Jersey Boys (Clint Eastwood, 2014)

An insipid biopic unworthy of its source inspiration’s good name, Jersey Boys is director Clint Eastwood’s go with Frankie Valli and the Four Seasons’ inception, rise to fame and eventual falling out. Spanning the literal entirety of their legacy, the film dully bounces from one era to the next as we’re gleefully serenaded with the group’s most popular musical numbers. As shown through partially effective behind-the-scenes tidbits, the titular focal points’ clashing egos and personal demons are to blame as the four-piece, pre-Beatles sensation falls victim to circumstantial misfortune.

First and foremost, I won’t lie to you – I’m not an avid Broadway enthusiast. Having only seen an off-Broadway production of Stomp some years ago, I’ve come to terms with my subsequent inexperience with stage productions, even as I attempt to dissect this sub-par translation from source to screen. This in mind, it’s no surprise that said productions carry with them a sustained level of talent and vivacity, of which benchmark long-standing heavy hitters in the vein of Hairspray, Rock of Ages and so on. In the case of the latter’s 2012-released atrocity, anyone can wear a wig, don a leather vest and lip-sync a fucking Whitesnake song, however Broadway takes pride in the aforementioned talent on display.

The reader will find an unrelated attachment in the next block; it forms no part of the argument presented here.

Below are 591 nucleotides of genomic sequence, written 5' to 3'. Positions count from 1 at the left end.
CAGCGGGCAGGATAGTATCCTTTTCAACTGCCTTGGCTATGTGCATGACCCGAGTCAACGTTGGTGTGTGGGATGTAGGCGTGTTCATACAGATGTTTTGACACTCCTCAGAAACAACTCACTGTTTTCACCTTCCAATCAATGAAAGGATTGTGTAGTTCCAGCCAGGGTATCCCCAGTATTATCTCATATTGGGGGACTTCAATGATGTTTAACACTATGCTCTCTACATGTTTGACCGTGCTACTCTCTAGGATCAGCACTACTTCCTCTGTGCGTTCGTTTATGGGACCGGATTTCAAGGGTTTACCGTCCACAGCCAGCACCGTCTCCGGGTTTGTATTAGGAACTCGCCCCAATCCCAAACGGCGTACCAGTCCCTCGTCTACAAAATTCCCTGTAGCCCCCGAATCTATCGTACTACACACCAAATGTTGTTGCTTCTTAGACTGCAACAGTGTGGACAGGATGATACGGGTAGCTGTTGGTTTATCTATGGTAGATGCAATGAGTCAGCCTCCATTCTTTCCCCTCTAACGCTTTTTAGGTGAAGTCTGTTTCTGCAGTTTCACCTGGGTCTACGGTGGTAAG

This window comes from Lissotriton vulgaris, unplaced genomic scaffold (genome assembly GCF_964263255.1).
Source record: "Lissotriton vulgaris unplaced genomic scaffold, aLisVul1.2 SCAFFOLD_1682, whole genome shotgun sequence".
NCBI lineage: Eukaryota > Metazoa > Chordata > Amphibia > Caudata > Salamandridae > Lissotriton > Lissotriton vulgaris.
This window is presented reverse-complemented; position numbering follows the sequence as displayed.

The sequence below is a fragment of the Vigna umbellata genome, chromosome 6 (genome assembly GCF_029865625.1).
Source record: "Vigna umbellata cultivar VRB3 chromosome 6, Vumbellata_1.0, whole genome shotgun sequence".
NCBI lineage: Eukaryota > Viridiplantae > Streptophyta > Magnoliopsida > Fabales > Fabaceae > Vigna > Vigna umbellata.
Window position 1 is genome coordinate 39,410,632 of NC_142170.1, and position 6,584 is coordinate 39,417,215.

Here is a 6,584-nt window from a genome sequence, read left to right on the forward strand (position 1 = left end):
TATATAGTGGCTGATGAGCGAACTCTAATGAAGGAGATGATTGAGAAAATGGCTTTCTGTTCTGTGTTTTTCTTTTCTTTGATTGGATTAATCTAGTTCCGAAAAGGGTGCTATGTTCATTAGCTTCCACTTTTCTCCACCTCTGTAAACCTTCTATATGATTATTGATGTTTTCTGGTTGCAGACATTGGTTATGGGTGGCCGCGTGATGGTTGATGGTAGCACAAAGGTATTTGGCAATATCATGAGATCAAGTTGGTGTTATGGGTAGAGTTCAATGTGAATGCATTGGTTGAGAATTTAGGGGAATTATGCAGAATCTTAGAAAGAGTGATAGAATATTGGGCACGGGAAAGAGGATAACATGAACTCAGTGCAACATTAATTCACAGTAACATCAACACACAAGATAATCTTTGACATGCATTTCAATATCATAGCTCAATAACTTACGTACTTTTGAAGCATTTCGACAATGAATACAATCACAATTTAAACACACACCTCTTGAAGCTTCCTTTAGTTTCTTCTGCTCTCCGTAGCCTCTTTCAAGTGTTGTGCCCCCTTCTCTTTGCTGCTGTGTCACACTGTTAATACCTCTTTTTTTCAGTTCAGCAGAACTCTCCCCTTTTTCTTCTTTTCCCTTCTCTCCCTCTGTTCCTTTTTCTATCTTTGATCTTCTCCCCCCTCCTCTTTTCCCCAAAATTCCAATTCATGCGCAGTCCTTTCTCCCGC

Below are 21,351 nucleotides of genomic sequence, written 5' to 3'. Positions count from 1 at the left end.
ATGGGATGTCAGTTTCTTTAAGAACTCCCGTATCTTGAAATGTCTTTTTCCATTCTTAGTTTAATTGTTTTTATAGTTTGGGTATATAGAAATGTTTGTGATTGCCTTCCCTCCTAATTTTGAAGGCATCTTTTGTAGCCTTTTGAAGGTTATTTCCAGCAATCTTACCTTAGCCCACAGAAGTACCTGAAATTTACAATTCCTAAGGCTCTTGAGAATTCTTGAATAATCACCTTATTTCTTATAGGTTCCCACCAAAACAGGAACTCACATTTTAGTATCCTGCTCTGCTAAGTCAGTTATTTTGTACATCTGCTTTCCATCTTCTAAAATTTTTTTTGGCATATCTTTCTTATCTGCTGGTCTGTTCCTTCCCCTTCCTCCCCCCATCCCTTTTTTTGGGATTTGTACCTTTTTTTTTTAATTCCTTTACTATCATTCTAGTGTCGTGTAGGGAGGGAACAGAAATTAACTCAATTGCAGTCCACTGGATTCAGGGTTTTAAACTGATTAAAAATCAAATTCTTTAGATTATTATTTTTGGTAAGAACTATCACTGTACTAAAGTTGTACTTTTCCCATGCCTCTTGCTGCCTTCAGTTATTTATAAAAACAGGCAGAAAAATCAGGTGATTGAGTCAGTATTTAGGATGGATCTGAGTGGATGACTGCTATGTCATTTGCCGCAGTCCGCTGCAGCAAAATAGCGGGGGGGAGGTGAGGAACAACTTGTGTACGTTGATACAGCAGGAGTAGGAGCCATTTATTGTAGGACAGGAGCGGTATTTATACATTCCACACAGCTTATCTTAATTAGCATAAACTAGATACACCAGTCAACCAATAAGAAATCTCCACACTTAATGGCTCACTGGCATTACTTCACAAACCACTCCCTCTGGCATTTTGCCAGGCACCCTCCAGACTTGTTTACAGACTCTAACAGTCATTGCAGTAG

In the case of Jersey Boys, the proceedings rarely resonate beyond the fan service-heavy employment of its subject’s music. In other words, if you like Frankie Valli, you’ll like what you see, even if “The show was better!” are the first words out of your mouth should they apply to you. Much like Rock of Ages, it’s rare to witness something so bloated and one-track-minded in this day and age but, needless to say, I haven’t seen the latest high-grossing Transformers debacle. Harsh and perhaps unfair, but true nonetheless.

Even despite the apt presentation of decade-specific aesthetics and factoids, Jersey Boys‘ appeal is directly proportionate to how loudly you snap your fingers along with “Big Girls Don’t Cry.” It’s astonishing to witness how safe Eastwood plays it here, what with traditional and lifeless biopic tropes playing out like a bland, long-running television serial. It has its charm, however the bulk of an overlong run time seems to merely aim to pin a large budget to a familiar and familiarly popular inspiration.


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